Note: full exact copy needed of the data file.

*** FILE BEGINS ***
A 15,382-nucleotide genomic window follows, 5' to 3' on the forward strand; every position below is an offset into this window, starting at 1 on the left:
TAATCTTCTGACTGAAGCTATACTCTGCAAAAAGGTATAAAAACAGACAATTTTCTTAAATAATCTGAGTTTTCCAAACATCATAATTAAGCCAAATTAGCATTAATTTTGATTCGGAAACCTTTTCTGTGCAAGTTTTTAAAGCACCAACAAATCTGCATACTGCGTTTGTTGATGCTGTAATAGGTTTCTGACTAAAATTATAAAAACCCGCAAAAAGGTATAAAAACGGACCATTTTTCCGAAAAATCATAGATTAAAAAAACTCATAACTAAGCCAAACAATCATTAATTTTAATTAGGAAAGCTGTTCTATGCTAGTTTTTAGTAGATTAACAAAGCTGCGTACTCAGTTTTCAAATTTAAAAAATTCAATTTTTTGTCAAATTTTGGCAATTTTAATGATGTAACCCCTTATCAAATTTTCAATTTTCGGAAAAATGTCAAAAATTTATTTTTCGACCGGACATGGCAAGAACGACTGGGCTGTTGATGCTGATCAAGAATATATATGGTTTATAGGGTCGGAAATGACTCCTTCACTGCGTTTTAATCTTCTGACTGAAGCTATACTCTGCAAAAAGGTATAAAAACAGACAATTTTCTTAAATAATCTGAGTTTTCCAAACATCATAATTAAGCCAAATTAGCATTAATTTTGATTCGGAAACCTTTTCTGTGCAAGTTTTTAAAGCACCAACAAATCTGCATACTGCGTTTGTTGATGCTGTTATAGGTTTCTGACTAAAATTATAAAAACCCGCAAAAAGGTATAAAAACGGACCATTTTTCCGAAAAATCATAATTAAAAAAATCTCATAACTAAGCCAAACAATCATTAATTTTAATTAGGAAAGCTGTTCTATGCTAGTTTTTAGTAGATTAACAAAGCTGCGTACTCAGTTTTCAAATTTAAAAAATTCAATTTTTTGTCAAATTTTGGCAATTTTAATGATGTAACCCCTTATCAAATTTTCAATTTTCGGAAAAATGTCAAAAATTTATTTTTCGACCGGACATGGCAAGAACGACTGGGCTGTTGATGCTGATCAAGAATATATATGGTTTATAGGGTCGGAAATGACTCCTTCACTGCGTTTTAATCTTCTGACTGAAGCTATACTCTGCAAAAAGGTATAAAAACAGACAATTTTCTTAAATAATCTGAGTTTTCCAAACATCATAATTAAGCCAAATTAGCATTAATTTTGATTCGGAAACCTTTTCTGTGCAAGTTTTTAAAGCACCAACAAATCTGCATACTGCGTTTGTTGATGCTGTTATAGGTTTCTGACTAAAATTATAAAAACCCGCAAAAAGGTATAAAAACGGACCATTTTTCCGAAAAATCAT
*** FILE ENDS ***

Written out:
A 15,382-nucleotide genomic window follows, 5' to 3' on the forward strand; every position below is an offset into this window, starting at 1 on the left:
TAATCTTCTGACTGAAGCTATACTCTGCAAAAAGGTATAAAAACAGACAATTTTCTTAAATAATCTGAGTTTTCCAAACATCATAATTAAGCCAAATTAGCATTAATTTTGATTCGGAAACCTTTTCTGTGCAAGTTTTTAAAGCACCAACAAATCTGCATACTGCGTTTGTTGATGCTGTAATAGGTTTCTGACTAAAATTATAAAAACCCGCAAAAAGGTATAAAAACGGACCATTTTTCCGAAAAATCATAGATTAAAAAAACTCATAACTAAGCCAAACAATCATTAATTTTAATTAGGAAAGCTGTTCTATGCTAGTTTTTAGTAGATTAACAAAGCTGCGTACTCAGTTTTCAAATTTAAAAAATTCAATTTTTTGTCAAATTTTGGCAATTTTAATGATGTAACCCCTTATCAAATTTTCAATTTTCGGAAAAATGTCAAAAATTTATTTTTCGACCGGACATGGCAAGAACGACTGGGCTGTTGATGCTGATCAAGAATATATATGGTTTATAGGGTCGGAAATGACTCCTTCACTGCGTTTTAATCTTCTGACTGAAGCTATACTCTGCAAAAAGGTATAAAAACAGACAATTTTCTTAAATAATCTGAGTTTTCCAAACATCATAATTAAGCCAAATTAGCATTAATTTTGATTCGGAAACCTTTTCTGTGCAAGTTTTTAAAGCACCAACAAATCTGCATACTGCGTTTGTTGATGCTGTTATAGGTTTCTGACTAAAATTATAAAAACCCGCAAAAAGGTATAAAAACGGACCATTTTTCCGAAAAATCATAATTAAAAAAATCTCATAACTAAGCCAAACAATCATTAATTTTAATTAGGAAAGCTGTTCTATGCTAGTTTTTAGTAGATTAACAAAGCTGCGTACTCAGTTTTCAAATTTAAAAAATTCAATTTTTTGTCAAATTTTGGCAATTTTAATGATGTAACCCCTTATCAAATTTTCAATTTTCGGAAAAATGTCAAAAATTTATTTTTCGACCGGACATGGCAAGAACGACTGGGCTGTTGATGCTGATCAAGAATATATATGGTTTATAGGGTCGGAAATGACTCCTTCACTGCGTTTTAATCTTCTGACTGAAGCTATACTCTGCAAAAAGGTATAAAAACAGACAATTTTCTTAAATAATCTGAGTTTTCCAAACATCATAATTAAGCCAAATTAGCATTAATTTTGATTCGGAAACCTTTTCTGTGCAAGTTTTTAAAGCACCAACAAATCTGCATACTGCGTTTGTTGATGCTGTTATAGGTTTCTGACTAAAATTATAAAAACCCGCAAAAAGGTATAAAAACGGACCATTTTTCCGAAAAATCAT